Canada is revisiting a decade-old decision not to join the US ballistic missile defense program, a top official in Ottawa said on Thursday.
James Bezan, parliamentary secretary to the minister of national defense, told a defense summit in Ottawa that the issue has come up again before both Senate and House of Commons committees.
“The government hasn’t made any decision” on the matter, Bezan said, explaining that it is waiting for the parliamentary committees to report back.
Bezan said there has been some concern about the “accuracy” of missiles being developed by some rogue countries that could target Canada’s neighbor, the United States, and end up striking Canada, he said.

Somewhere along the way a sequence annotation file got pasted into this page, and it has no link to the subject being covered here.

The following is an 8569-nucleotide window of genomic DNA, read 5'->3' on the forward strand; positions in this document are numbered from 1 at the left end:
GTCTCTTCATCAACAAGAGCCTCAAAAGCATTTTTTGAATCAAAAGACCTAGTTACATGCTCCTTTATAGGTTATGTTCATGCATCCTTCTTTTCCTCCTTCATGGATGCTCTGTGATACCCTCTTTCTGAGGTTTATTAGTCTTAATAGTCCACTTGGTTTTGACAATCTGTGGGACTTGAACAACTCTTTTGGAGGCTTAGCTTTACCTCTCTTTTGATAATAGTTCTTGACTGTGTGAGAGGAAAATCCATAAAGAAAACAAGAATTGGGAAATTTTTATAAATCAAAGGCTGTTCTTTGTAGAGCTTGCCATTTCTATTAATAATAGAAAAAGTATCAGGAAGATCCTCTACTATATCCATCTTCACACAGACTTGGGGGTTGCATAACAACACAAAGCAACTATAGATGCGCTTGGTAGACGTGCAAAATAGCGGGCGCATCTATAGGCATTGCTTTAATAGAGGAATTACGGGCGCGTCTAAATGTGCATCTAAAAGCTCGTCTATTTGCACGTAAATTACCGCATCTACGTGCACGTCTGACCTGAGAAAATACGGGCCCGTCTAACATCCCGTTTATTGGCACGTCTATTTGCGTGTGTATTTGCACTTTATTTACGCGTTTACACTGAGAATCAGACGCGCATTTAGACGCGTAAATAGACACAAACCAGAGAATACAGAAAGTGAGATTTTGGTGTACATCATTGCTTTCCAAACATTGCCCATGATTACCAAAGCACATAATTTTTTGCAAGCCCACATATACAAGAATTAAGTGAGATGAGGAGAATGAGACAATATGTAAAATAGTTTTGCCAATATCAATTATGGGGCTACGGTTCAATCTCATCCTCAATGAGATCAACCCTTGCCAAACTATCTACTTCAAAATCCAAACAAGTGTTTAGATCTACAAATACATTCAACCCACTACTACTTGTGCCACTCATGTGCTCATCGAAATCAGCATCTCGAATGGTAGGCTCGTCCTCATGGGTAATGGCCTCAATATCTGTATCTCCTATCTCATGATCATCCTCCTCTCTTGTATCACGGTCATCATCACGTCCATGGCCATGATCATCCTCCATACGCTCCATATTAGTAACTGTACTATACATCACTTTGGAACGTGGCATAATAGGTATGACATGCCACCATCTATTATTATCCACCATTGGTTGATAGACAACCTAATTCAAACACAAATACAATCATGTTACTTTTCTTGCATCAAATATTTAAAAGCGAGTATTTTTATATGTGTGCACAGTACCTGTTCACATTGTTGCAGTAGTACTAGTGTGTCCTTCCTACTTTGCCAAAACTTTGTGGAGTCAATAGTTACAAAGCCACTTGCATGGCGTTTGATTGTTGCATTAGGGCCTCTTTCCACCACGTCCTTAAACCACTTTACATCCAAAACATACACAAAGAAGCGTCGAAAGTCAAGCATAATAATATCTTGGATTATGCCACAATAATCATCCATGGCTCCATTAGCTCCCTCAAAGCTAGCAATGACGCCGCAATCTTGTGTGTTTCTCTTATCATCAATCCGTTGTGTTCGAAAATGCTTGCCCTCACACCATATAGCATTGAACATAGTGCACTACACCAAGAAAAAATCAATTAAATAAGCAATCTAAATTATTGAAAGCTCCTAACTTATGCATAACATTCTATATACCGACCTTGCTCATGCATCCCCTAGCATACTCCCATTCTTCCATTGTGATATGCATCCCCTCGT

He also expressed concern that Canadian officials would be “sidelined” in the decision-making responding to any missile threat incoming to North America.
A change in policy would require political consensus, however, which appears elusive.
Without political agreement — or if the issue becomes a political hot potato — Bezan predicted that the status quo would prevail.
There is still considerable opposition, meanwhile, to Canada joining the program.
Jack Harris, opposition New Democratic Party MP and defense critic, said: “We’ve not seen at this point a necessity for it.
“Threats haven’t been outlined sufficiently at this point for us to change our position” against missile defense, he said.
A previous administration in 2005 rejected joining the US missile defense program, which many Canadians feared could spark a new international arms race and damage international peace and security.